We have all heard the saying “bad things happen to good people.” Yet, what does that mean? How do you interpret it? For most of us we hear it, and move on. We tend to think “yes, bad things can happen to good people,” yet most of us never think that “good person” will be us. We say things like, I eat healthy, I exercise, I don’t smoke or drink, I drive with caution and our kids, well they take vitamins, play outside and overall are healthy. We tend to live a life as if we are invincible (or as I refer to it, we suffer from Superman Syndrome), as if the only people who die are 100 year old folks who have lived life to the fullest. See we tend to always think it will happen to someone else, someone else will get cancer, someone else won’t walk away from a car accident, someone else will die to soon. We as men especially think this was way, we tend to think “we are to tough for anything bad to happen to us.”
This is not a blog about how one should live their life, or what one should believe, this is a post where I am begging you and your family to take the time to prepare for the future, if not for you, do it for your spouse, do it for your kids. I am begging you to sit down with your spouse and have a difficult conversation, ask this difficult question “Honey, if I did not make it home tonight, how would you and the kids fair financially.” According to the 2014 Insurance Barometer Study 31% of adults (Nearly 1/3 of all Americans) said their family would feel the financial impact within 30 days of the primary wage earners death. Let’s think about that, close your eyes and really think about it. Within the first 30 days of your spouse passing away there will be a financial burden, you need to figure out if that happens how will you pay the mortgage, how will you pay for your cars, how will you provide food for your kids? Being a parent is a life long obligation, just because you pass away does not mean your responsibility as a parent dies with you.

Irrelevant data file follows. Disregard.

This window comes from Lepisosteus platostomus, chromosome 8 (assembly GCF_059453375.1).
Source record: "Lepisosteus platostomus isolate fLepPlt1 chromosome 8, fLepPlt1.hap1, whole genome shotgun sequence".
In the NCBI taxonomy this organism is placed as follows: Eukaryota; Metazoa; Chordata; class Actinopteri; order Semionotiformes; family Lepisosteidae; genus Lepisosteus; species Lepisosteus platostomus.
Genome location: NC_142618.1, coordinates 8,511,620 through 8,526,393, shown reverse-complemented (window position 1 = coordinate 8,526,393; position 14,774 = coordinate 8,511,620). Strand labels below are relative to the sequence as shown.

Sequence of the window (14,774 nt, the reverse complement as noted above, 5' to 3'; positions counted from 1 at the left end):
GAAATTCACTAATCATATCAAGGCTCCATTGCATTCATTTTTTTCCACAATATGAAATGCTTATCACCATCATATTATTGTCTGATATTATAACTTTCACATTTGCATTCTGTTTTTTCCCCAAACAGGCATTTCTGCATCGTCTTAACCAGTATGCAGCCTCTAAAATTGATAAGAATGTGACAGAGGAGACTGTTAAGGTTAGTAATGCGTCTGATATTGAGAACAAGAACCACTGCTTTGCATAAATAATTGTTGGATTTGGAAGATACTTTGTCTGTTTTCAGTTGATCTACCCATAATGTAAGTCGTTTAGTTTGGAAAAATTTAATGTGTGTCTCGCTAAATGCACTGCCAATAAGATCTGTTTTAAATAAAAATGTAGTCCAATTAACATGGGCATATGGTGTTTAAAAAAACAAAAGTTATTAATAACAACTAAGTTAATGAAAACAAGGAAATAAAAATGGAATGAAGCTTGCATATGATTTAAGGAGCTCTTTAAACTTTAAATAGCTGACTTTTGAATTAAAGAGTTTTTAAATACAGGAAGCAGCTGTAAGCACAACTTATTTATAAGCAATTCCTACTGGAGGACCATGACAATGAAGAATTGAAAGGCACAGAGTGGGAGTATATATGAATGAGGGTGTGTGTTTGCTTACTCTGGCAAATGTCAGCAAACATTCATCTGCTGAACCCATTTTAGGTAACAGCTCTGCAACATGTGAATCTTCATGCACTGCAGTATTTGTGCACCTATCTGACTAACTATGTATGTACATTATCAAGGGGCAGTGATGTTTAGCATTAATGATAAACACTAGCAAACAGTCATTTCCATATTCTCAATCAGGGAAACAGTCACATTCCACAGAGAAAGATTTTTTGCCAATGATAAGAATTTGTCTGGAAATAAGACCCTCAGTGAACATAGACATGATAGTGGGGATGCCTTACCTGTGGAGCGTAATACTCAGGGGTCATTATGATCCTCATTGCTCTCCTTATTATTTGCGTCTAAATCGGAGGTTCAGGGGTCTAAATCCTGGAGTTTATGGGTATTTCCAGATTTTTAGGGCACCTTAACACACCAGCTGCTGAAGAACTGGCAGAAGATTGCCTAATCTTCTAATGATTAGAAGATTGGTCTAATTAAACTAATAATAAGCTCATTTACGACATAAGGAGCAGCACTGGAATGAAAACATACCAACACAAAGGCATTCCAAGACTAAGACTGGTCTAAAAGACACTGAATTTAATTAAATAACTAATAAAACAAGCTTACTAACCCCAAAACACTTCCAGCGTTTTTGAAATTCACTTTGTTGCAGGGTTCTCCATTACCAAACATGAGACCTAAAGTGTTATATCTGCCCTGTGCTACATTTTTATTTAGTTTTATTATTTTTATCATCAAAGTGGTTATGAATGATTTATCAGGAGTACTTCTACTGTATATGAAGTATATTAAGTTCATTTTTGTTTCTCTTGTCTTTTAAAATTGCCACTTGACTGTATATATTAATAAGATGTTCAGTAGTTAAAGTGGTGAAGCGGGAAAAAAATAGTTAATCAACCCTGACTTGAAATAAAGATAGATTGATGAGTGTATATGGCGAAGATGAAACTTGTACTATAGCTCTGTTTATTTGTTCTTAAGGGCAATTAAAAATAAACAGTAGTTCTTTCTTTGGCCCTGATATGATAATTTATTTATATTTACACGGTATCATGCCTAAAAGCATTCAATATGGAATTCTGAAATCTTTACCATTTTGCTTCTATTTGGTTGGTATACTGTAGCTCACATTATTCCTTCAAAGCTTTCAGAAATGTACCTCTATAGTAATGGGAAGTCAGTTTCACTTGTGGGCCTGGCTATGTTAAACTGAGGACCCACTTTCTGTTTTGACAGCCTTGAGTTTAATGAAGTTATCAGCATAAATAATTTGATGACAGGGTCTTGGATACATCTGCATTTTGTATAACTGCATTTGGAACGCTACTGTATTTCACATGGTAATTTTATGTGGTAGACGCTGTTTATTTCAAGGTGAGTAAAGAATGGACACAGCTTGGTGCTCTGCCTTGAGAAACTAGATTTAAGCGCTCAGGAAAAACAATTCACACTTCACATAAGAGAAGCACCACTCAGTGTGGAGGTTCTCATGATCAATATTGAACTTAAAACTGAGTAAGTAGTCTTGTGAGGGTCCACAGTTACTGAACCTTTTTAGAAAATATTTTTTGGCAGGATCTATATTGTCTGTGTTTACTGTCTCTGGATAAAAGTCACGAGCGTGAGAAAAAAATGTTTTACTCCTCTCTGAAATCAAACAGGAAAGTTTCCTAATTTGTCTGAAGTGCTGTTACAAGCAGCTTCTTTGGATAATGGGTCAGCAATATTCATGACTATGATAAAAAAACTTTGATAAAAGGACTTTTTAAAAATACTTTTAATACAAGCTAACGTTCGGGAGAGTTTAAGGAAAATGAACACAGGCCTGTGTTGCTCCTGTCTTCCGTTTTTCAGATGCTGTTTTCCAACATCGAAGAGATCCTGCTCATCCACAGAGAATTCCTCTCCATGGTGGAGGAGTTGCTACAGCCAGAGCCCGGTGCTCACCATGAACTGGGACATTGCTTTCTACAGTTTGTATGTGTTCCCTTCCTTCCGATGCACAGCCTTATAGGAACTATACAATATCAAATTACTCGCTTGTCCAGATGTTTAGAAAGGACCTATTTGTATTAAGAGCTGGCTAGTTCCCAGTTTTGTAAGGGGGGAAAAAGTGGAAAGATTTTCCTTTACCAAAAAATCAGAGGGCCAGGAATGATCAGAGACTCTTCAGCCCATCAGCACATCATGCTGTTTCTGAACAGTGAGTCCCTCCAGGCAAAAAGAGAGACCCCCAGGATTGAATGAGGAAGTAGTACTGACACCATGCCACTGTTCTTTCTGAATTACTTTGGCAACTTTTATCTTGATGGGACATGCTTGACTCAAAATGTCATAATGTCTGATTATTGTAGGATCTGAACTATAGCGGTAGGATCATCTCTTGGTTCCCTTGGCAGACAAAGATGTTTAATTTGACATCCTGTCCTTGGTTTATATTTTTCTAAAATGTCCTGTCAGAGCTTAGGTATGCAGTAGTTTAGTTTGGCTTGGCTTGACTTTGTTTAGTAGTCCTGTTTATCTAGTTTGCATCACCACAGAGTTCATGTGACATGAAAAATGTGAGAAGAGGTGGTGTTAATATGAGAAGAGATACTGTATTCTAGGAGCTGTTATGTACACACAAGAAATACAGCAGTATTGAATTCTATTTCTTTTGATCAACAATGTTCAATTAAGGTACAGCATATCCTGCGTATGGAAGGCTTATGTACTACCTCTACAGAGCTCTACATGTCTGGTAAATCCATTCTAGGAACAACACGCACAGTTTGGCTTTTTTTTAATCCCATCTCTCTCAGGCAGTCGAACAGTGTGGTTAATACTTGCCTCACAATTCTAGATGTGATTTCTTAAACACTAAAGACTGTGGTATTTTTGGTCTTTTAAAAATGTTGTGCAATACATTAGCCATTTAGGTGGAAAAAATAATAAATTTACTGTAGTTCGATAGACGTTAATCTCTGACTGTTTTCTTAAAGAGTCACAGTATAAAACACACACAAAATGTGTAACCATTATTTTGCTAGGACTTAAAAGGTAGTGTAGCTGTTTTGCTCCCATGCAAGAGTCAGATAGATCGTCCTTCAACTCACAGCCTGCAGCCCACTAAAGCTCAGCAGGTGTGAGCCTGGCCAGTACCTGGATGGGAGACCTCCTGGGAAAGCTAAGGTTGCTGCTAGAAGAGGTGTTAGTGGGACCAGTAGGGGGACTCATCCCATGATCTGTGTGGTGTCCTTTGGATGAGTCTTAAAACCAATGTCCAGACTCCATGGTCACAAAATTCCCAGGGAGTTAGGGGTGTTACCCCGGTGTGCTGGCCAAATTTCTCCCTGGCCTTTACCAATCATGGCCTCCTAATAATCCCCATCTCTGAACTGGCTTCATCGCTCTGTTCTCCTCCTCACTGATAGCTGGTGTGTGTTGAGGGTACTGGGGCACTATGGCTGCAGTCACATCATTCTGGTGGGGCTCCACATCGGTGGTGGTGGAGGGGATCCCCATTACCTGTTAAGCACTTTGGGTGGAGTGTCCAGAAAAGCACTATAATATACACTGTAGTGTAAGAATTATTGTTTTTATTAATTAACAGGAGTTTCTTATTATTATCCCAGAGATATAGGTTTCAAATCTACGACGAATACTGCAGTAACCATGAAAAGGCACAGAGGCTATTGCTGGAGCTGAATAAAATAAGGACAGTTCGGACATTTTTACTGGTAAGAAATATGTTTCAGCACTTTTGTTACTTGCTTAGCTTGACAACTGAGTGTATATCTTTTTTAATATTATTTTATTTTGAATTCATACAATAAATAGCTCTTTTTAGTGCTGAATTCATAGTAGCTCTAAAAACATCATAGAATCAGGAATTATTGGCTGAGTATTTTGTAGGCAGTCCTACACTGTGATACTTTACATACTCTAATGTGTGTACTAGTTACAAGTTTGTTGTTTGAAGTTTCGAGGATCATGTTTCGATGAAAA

I am passionate about life insurance, because I never want to see a family struggle financially over an untimely death. The issue we run into are the financial priorities of families today. According to the 2014 Insurance Barometer Study, 52% of Americans put the cost of cell phones, and cable ahead of buying life insurance, a reason for this is that 80% of Americans over estimate the cost of life insurance, therefor they never look into it.
I am passionate about life insurance, because EVERY DAY I read of another father or mother, brother or sister, and yes even children who are battling for their life, struggling with a sickness. I know of a family right now who has a family member with stage 4 cancer – I understand that no amount of life insurance will bring this family member back if they lose their battle, no amount of life insurance will make the loss of a loved one any easier, but what it will do is ease the burden. It will allow you the time to grieve, the time to get things in order and to continue on with the life style that you lead today.
So as you sit as home this weekend, drive in the car to a baseball game, or just spend time together as a family seriously ask yourself what would you do if your spouse suddenly passed away – how would you raise the kids, how would you pay the bills, would you be able to pay for the funeral, would you have time to grieve? OR would you have to pick up a second job, would you have to move out of your house, could you provide for your family?